San Sebastián, or Donostia as it is known in Basque, is a city located in a northern region of Spain known as Basque country. The Basque people, whom also live in neighboring France, can trace their origins in this region back to 2200 B.C. They speak their own language, celebrate their own traditions, and practice unique culinary traditions. In many ways, visiting the Basque country feels like traveling outside of Spain.
The food and libations in San Sebastián are reason enough to visit this alluring coastal city. San Sebastián is one of the cities in the world with the most Michelin restaurants per capita, which stems from a rich tradition of living off both the land and the sea. The oceanic climate is in part what makes the food that comes from here unlike anything you will find anywhere else in the world. True Basque food relies on seasonal and local products, meant for consumption when they are at their peak freshness. When the Basque cook, they cook for themselves and for one another – not for ratings. Thus, the cuisine stays authentic to its true self.
One cannot even begin to understand the local culture of San Sebastián without understanding the gastronomical culture. Fortunately, the "Ultimate Pintxos and Wine Tour" with Devour Tours in San Sebastián provides the perfect introduction to understanding why the Basque people take so much pride in their food and libations.
Those who have eaten Spanish food before are likely familiar with tapas, which are small plates of food meant for sharing. However, the Basque do not eat tapas - they eat pintxos. Before commencing our pintxo tasting, Courtney, our stellar tour guide of the evening, gave us a proper introduction to the social culture surrounding pintxo bar hopping.
The word pintxo derives from the Spanish word pincho (pinchar in the infinitive), which in English translates to “I pierce”. True to the name, pintxos are individually-sized bites. However, some pinxtos are stacked so high with ingredients they certainly require multiple bites. Pintxos are typically served on a slice of bread and pierced with a toothpick to hold it all together. No matter the pintxo, it should be easy to pick up with pincer fingers and eaten while standing with a glass of Basque cider or wine.
Before commencing our pintxo tasting, Courtney, instructed us on how to hold our own at a pintxo bar by laying out three ground rules: (1) Don't be intimidated: the bars can be packed, but there is always room for one (or two or three etc.) more (2) Get real estate: you need to order from the bar, so don’t be afraid to squeeze your way to the bar to order or grab your pintxos (3) Throw all of your rubbish on the floor: this is also a good litmus test for a local versus touristy bar.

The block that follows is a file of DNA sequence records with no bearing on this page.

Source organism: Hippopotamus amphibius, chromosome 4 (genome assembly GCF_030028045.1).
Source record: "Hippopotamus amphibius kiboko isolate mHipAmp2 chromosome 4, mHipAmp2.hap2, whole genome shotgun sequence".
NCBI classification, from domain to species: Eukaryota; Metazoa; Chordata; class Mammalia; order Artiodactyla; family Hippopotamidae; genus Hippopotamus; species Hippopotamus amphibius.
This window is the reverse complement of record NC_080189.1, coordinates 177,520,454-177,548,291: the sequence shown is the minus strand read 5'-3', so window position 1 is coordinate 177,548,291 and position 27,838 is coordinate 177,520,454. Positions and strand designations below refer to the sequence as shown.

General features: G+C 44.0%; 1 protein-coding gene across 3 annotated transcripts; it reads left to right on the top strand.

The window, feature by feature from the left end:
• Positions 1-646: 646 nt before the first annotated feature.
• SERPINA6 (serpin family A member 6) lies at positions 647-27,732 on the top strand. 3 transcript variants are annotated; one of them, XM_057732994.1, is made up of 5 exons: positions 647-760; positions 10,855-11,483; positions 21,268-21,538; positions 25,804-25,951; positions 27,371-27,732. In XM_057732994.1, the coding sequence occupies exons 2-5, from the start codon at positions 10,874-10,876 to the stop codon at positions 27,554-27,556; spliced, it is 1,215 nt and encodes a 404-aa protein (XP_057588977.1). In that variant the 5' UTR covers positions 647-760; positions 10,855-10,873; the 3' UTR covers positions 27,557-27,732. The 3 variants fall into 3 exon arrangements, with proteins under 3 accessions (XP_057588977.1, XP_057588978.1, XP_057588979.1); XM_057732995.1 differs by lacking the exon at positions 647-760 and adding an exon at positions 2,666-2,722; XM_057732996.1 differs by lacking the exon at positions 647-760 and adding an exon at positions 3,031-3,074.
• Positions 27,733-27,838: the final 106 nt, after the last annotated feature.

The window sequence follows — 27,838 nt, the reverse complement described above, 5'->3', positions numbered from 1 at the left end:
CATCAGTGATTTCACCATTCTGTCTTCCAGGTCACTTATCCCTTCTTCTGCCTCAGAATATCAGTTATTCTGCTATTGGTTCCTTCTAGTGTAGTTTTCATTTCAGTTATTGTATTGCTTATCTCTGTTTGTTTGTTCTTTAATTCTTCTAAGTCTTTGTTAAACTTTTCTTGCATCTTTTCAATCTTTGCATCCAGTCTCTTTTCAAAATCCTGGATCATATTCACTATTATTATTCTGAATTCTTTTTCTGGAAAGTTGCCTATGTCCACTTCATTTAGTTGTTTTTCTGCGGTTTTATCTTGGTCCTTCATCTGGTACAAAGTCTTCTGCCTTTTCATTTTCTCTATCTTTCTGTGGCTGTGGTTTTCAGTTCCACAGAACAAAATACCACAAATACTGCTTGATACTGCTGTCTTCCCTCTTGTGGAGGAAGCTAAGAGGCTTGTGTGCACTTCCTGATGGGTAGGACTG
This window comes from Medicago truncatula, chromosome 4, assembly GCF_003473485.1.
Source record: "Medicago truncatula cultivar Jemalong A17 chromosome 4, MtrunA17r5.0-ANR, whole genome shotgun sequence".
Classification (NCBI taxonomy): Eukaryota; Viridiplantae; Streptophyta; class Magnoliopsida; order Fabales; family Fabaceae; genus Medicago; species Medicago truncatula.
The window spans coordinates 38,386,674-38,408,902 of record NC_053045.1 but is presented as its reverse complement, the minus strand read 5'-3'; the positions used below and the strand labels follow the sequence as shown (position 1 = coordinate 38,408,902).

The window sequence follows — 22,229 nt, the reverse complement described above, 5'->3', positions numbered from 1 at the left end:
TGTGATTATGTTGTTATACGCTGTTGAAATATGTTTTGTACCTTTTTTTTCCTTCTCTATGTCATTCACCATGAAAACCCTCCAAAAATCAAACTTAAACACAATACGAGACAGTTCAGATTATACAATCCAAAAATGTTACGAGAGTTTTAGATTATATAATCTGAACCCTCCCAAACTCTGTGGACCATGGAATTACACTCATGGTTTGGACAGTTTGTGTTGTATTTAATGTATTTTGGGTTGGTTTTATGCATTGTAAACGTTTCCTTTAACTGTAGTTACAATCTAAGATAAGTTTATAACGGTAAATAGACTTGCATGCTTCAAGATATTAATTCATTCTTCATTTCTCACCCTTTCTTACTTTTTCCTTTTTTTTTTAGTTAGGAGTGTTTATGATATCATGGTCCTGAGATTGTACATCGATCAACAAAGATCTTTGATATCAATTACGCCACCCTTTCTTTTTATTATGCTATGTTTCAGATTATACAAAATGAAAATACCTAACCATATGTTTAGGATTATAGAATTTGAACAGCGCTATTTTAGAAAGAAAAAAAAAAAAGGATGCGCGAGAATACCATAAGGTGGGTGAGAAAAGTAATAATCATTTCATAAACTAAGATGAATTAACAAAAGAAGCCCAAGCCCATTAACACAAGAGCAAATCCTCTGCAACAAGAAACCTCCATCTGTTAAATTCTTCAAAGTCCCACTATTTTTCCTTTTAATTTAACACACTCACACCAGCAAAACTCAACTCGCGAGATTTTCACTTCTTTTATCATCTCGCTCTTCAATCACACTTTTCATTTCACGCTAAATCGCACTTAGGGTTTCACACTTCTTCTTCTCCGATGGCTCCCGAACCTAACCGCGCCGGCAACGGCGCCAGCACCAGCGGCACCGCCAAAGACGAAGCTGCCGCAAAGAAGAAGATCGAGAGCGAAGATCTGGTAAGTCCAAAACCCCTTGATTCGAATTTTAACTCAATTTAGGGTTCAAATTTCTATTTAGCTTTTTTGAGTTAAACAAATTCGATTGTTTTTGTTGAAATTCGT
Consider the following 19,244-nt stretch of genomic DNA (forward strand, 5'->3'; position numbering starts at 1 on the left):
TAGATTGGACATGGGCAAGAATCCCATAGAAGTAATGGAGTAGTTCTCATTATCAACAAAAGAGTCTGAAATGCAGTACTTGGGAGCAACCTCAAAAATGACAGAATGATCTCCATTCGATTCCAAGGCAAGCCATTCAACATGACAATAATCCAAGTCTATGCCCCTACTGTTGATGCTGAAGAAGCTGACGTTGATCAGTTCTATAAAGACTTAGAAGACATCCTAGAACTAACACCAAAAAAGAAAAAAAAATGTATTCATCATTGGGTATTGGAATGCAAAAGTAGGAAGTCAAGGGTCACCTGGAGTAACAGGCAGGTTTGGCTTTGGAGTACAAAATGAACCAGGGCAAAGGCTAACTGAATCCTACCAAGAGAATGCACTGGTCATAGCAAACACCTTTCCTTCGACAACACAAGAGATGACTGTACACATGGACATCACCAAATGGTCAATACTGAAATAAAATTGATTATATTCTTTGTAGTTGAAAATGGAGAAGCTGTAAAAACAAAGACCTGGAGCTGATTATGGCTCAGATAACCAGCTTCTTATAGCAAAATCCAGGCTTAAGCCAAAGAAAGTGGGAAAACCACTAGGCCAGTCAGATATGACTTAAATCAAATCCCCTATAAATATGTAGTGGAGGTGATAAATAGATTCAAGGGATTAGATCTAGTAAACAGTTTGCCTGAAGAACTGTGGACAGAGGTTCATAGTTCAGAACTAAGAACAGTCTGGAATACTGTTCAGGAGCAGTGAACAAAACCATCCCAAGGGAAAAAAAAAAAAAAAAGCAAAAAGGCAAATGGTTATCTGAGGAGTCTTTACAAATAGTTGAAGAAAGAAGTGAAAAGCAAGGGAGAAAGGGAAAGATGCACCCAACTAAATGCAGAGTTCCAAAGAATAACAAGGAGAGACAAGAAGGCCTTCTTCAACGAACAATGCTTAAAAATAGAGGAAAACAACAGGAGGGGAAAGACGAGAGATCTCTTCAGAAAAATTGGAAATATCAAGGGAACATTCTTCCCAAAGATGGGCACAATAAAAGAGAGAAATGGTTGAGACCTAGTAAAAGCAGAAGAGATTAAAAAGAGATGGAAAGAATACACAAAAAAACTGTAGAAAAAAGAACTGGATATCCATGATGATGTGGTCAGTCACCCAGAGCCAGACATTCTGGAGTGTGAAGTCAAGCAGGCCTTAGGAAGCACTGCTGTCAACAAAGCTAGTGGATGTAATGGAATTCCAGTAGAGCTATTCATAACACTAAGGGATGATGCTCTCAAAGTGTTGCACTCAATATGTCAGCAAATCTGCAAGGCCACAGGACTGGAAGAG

At our first stop, we entered an unassuming restaurant that specialized in mussels. The mussels served are fished by the family members themselves and ready for locals at 6pm when the doors open. Yes, things start and end late in the Basque Country.
Following Courtney's instructions, we mustered up the courage to enter the packed bar and made space among the locals at the countertop. Courtney ordered the mussels prepared two different ways. We first tried the mussels in tigre (tiger) sauce, which is a house-made tomato sauce. We also shared the mussels vinagreta, which were served with sweet spring onions, garlic, parsley, extra virgin olive oil, and vinegar. The onions did not overwhelm the dish at all; on the contrary, their sweetness balanced the mussels’ saltiness and the vinegar’s acidity.
We paired the mussels with some Basque cider. With over 200 varietals of apples, the Basque country is very famous for its cider. Without the additives of carbon or sugar, Basque cider is neither sweet nor bubbly. Truly something unique to taste! The cider is poured up high not only for dramatic effect, but also to aerate the cider as it leaves the bottle.
Seafood prevails in Basque gastronomy due to the long seafaring history of the Basque people. Among the first to catch whales and cod fish commercially, the Basque dominated this commercial trade for centuries. The Basque also used their ability to fish in cold and treacherous waters to negotiate political independence. The struggle for autonomy continues in Basque country to this day.
There are seemingly endless varietals of ham in San Sebastián, but Courtney guided us to the best of the best: acorn fed Iberian ham. These black Iberian pigs graze the land for years, but for the last months of their life they gorge on a strictly acorn diet. An acorn diet creates a chemical change in the pig, converting the fat into a richer and nuttier flavor.
There are many steps to processing the ham. One critical step, which comes at the end, is called the resting period. Here the leg of ham is hung to dry by its black hoof for up to 5 years. During this stage, the ham continues to lose moisture. As gravity does its work, fat and moisture drip down into the cone left dangling at the bottom of the leg, while the aroma and flavor profile continues to develop.